Interestingly, that technology has now pushed back; where technology once facilitated the profiting from selling music, it is not facilitating copying and never buying music. Musicians now tour more and perhaps charge more for shows for revenue.
I spent most of my life as a touring concert sound engineer. All the big money was made by the merchandising guys. Their biggest problem every night was how to stash huge amounts of cash until they could get it to a bank next day. The sound crew always offered to help.....
When I was in the business, and that in a very small way, the idea was to get someone to produce, promote and distribute a record, because records could make you some money. I remember hearing that in the ‘70s, bands toured to promote their record sales. I saw Pablo Cruise, the Steve Miller Band and the Eagles on the same bill for a ten spot at Metropolitian Stadium in Bloomington, MN, back in ‘78. The next day, you couldn’t find an Eagles record anywhere, they were sold out completely.
This especially worked well in the singer/songwriter era, because if a band was savvy enough to retain publication rights to their own songs, they were paid mechanical rights for every copy of every song on the album. A ten song album with 1 hit, 2-3 decent non-hits and 6-7 songs no one cared about could produce a tidy sum if it would well, and the filler-material songs paid as well,as the hits.
But duplication and distribution were the places where the most value was added. Even the best recording wasn’t worth much until you could press some records and get them distributed. A bit of airplay and some serious revenue could start to flow. Have even one hit and you will probably be able to hold a following for some years to come. It was a sweet deal, not always for the artist, but it was sweet for someone.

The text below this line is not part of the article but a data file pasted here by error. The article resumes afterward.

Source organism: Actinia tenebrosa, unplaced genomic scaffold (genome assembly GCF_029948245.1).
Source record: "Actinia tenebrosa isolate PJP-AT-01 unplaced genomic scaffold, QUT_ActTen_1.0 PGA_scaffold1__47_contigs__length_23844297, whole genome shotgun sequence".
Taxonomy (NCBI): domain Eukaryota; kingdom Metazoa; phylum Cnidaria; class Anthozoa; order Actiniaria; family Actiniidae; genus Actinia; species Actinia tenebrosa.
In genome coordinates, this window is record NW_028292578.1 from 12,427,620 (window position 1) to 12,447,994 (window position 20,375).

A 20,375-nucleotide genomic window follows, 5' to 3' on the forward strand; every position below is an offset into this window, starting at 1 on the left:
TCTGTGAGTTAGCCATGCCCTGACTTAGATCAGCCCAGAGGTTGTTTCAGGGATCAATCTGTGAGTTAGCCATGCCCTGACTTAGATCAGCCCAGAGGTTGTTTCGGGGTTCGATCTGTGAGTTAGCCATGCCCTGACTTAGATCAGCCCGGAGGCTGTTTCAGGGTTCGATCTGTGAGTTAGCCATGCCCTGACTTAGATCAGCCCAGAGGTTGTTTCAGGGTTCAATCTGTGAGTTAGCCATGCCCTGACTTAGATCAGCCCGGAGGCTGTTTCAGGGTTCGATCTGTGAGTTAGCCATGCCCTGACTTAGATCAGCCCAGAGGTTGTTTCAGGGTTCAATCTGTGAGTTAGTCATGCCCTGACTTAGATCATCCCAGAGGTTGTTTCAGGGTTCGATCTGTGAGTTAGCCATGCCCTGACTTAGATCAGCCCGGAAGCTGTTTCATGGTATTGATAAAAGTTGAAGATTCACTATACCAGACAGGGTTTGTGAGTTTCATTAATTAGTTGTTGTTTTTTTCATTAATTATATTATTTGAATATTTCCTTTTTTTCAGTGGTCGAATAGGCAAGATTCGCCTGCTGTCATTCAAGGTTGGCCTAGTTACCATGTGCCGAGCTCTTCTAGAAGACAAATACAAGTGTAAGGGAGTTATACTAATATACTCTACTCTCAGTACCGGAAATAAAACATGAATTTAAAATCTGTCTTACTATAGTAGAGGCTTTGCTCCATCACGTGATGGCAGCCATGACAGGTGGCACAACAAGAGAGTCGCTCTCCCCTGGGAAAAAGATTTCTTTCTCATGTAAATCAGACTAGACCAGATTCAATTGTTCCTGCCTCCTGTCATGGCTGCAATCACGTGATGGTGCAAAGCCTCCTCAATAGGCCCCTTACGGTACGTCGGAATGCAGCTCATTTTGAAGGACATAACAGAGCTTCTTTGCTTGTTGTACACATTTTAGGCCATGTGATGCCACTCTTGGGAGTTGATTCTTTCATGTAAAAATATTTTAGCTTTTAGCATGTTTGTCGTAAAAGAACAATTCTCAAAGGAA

Now it’s changed. Recording technology is easy to come by, so production costs can be inconsequential. I can duplicate and distribute on iTunes just like the big boys. Airplay is still valuable, but most of the albums I’ve bought in the last 10 years or so were either from forums or Amazon targeted suggestions based upon my prior buying history. I wouldn’t dream of making any money from a recording, certainly not enough to impact my life in any meaningful way, but it might be nice validation to sell a few recordings.
I think we may have come full circle. Being a musician was not a path to riches for much of history. In the 20th century a lot of small town boys made good in the record biz, but that’s dwindling rapidly and I think that music is returning to folk art as opposed to the massive industry it once was.